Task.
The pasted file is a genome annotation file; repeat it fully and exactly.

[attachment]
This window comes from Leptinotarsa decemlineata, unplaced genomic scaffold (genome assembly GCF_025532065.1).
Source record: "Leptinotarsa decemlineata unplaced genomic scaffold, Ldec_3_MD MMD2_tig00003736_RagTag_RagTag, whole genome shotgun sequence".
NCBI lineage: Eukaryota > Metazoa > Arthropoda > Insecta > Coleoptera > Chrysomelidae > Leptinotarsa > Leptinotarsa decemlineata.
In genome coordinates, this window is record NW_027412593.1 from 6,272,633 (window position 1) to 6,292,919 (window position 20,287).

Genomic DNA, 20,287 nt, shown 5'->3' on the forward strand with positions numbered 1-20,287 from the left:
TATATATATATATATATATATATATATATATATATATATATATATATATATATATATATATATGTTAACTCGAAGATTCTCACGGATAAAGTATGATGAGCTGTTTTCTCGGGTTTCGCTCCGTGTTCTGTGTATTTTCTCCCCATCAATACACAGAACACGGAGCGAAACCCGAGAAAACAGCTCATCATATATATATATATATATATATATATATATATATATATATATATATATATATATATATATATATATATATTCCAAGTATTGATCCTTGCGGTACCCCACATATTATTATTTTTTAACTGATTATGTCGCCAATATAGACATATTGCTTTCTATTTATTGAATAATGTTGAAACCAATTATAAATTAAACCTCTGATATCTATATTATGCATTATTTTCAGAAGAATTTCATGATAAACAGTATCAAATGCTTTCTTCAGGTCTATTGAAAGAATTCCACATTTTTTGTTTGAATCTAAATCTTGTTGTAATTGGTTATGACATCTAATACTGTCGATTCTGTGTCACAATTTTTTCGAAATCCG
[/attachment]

This window comes from Leptinotarsa decemlineata, unplaced genomic scaffold (genome assembly GCF_025532065.1).
Source record: "Leptinotarsa decemlineata unplaced genomic scaffold, Ldec_3_MD MMD2_tig00003736_RagTag_RagTag, whole genome shotgun sequence".
NCBI lineage: Eukaryota > Metazoa > Arthropoda > Insecta > Coleoptera > Chrysomelidae > Leptinotarsa > Leptinotarsa decemlineata.
In genome coordinates, this window is record NW_027412593.1 from 6,272,633 (window position 1) to 6,292,919 (window position 20,287).

Genomic DNA, 20,287 nt, shown 5'->3' on the forward strand with positions numbered 1-20,287 from the left:
TATATATATATATATATATATATATATATATATATATATATATATATATATATATATATATATGTTAACTCGAAGATTCTCACGGATAAAGTATGATGAGCTGTTTTCTCGGGTTTCGCTCCGTGTTCTGTGTATTTTCTCCCCATCAATACACAGAACACGGAGCGAAACCCGAGAAAACAGCTCATCATATATATATATATATATATATATATATATATATATATATATATATATATATATATATATATATATATATTCCAAGTATTGATCCTTGCGGTACCCCACATATTATTATTTTTTAACTGATTATGTCGCCAATATAGACATATTGCTTTCTATTTATTGAATAATGTTGAAACCAATTATAAATTAAACCTCTGATATCTATATTATGCATTATTTTCAGAAGAATTTCATGATAAACAGTATCAAATGCTTTCTTCAGGTCTATTGAAAGAATTCCACATTTTTTGTTTGAATCTAAATCTTGTTGTAATTGGTTATGACATCTAATACTGTCGATTCTGTGTCACAATTTTTTCGAAATCCG